By Hillary Busis
Updated September 26, 2013 at 02:33 PM EDT
Magoriums Wonder Emporium
Credit: Rafy

Never before has our “That Was Way Harsh, Tai” tag seemed more appropriate.

As you may remember, last week’s penultimate episode of Breaking Bad found Walt relocated to a remote, spartan New Hampshire cabin. One of his hideout’s few sources of entertainment was a TV set only good for playing DVDs — and the cabin’s film collection left much to be desired.

Its highlight: Two copies of Mr. Magorium’s Wonder Emporium, a movie rewarded with a solid F by EW’s Owen Gleiberman upon its 2007 release. (Sample line: “Mr. Magorium, who is 243 years old (so are his jokes), is a cross between Willy Wonka and Geppetto, but [Dustin] Hoffman plays him with little more than a goofy dumb lisp, achieved by tucking his lower lip under his upper teeth, so that he looks just as rabbity-stoopid as he sounds.”)

Here’s the real punchline, though: You know who else hates Mr. Magorium’s Wonder Emporium? Screenwriter Zach Helm — who doubles as the creator and director of Mr. Magorium himself.

“Having myself endured the ignominy of watching the Technicolor train-wreck that is ‘Mr. Magorium’s Wonder Emporium’ multiple times every day for over a year, I can attest to it being the perfect Kafka-esque Hell for a character of such moral ambiguity asWalter White,” Helm told TMZ earlier this week. What’s more, Helm is amazed by the idea of anybody having two copies of the movie on DVD: “That is exactly two more copies than are allowed in my house.”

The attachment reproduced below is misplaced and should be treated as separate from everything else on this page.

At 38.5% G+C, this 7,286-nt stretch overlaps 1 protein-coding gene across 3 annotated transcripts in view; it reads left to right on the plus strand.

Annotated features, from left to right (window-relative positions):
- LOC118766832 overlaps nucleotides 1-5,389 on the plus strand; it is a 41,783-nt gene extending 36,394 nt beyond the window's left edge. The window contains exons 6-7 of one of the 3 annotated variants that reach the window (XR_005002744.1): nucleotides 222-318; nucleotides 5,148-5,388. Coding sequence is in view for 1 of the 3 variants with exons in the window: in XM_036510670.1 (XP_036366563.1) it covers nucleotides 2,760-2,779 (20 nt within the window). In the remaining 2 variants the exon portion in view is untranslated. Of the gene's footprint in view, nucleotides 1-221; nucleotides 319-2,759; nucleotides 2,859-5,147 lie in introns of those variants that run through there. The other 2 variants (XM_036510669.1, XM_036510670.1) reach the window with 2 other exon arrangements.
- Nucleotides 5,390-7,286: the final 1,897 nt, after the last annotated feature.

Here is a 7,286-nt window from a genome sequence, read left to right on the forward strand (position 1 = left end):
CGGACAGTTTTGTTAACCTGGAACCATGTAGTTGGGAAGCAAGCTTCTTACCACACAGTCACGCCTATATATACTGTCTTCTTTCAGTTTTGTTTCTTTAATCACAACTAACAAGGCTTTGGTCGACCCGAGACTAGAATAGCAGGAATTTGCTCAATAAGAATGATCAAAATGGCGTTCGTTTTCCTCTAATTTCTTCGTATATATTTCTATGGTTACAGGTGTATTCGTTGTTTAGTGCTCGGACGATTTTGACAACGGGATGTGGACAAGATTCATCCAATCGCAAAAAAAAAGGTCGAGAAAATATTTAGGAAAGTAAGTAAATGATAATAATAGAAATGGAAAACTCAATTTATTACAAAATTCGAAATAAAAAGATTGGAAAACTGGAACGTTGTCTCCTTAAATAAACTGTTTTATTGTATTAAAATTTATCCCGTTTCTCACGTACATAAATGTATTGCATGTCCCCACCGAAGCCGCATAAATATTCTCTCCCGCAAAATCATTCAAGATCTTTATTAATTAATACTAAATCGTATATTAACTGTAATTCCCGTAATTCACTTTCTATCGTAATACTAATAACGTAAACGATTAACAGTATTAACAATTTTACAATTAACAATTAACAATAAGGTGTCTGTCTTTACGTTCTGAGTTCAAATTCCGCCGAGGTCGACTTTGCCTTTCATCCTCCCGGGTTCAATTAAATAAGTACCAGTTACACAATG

Ouch! To be fair, this isn’t the first time Helm has disparaged his directorial debut — but still, it’s rare to see any filmmaker get that blunt about one of his own failures. Maybe other Hollywood figures could stand to take his honesty as an example. (Looking at you, Michael Bay.)

Episode Recaps


Breaking Bad

Walter White descends into the criminal underworld.

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  • 5
  • Off Air
  • AMC
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